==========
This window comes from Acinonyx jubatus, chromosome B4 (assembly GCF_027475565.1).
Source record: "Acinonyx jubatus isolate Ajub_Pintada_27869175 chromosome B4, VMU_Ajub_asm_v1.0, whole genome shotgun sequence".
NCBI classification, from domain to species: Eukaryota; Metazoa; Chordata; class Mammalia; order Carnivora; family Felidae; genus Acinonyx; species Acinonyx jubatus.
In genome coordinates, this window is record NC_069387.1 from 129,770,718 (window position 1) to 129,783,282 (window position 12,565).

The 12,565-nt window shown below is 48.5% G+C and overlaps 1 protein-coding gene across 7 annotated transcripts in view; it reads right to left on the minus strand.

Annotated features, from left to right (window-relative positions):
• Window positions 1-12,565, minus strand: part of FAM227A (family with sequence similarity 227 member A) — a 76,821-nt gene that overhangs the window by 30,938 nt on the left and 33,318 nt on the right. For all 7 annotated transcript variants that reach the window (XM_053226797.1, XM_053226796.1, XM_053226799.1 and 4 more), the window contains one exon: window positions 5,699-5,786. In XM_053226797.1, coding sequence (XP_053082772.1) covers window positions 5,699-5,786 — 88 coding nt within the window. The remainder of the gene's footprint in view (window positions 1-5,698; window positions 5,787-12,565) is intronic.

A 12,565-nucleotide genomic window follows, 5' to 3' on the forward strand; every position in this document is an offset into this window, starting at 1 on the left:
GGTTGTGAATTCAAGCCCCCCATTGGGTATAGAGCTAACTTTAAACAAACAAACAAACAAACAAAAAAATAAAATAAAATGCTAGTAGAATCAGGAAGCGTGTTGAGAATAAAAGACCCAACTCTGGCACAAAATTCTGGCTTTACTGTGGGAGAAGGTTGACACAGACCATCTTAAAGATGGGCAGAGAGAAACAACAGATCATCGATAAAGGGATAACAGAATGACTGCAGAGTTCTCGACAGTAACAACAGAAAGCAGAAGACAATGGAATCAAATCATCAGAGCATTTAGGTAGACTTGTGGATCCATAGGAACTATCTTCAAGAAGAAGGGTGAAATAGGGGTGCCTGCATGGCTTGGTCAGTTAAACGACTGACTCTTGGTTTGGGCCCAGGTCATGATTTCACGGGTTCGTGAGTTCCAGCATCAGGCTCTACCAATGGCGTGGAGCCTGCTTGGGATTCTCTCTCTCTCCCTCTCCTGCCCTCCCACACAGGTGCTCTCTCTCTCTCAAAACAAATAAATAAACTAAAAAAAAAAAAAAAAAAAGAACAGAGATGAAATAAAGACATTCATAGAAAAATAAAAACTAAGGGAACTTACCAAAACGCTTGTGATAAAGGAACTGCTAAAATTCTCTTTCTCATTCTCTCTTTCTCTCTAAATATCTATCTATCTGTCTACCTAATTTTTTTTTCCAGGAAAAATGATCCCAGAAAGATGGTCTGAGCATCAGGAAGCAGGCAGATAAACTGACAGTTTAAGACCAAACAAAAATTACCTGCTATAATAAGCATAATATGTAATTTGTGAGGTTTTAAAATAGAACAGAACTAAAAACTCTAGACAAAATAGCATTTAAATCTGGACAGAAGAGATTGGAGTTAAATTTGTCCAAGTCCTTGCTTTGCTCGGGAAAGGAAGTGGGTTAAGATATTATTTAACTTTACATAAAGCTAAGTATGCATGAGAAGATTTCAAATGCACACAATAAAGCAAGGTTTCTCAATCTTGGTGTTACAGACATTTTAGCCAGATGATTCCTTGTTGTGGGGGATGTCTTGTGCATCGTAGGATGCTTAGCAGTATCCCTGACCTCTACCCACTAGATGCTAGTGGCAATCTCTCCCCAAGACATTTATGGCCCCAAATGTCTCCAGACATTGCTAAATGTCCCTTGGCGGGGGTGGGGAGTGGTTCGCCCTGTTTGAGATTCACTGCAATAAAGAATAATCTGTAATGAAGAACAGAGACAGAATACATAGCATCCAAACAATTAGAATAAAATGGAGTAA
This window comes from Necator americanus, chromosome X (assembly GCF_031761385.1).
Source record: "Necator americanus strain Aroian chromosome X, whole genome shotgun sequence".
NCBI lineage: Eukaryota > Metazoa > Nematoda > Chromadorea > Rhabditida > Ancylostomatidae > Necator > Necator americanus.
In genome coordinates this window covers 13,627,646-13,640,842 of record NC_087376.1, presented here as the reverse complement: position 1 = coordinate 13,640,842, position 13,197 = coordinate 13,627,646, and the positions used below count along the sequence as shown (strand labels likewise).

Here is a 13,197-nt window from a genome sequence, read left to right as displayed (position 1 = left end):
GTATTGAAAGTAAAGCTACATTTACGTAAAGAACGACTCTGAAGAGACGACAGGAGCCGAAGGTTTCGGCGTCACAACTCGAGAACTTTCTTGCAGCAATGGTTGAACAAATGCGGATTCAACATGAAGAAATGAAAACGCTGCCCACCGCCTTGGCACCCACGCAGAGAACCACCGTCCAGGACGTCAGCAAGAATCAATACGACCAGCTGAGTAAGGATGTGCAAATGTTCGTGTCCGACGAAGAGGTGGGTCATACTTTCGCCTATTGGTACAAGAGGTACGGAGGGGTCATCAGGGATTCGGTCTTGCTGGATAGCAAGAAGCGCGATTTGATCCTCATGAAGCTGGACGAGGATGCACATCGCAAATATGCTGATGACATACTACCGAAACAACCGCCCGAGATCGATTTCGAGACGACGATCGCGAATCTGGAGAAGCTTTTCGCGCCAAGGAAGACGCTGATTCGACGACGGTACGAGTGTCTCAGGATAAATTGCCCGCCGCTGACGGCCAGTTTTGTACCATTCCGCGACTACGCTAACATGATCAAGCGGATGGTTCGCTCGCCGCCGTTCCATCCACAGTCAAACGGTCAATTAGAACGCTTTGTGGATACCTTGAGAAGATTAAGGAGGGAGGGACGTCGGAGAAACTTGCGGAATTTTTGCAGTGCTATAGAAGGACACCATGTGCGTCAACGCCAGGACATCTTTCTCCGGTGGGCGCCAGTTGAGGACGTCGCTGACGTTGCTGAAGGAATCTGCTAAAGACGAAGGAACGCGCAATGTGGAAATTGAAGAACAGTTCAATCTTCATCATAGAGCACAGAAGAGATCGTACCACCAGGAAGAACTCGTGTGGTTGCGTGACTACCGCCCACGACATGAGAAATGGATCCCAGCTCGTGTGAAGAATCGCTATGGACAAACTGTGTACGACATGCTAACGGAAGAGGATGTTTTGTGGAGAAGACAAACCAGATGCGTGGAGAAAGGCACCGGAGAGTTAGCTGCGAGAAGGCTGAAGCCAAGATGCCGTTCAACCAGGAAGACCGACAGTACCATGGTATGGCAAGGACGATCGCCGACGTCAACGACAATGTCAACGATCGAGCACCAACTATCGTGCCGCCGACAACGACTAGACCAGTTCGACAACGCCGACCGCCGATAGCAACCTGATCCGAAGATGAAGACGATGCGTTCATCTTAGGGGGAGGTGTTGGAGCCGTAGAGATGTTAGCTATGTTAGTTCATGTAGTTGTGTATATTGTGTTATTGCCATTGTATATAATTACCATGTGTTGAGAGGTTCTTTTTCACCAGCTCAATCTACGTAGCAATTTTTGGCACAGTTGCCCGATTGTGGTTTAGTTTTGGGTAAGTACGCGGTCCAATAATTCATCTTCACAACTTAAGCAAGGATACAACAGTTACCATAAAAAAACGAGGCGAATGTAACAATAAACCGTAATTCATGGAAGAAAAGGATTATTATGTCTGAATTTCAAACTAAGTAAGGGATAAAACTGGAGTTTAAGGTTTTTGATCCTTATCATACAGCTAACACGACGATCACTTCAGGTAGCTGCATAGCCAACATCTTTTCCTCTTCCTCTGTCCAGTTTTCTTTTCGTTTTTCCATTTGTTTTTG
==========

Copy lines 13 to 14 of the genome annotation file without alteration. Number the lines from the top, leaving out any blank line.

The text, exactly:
In genome coordinates this window covers 13,627,646-13,640,842 of record NC_087376.1, presented here as the reverse complement: position 1 = coordinate 13,640,842, position 13,197 = coordinate 13,627,646, and the positions used below count along the sequence as shown (strand labels likewise).

Here is a 13,197-nt window from a genome sequence, read left to right as displayed (position 1 = left end):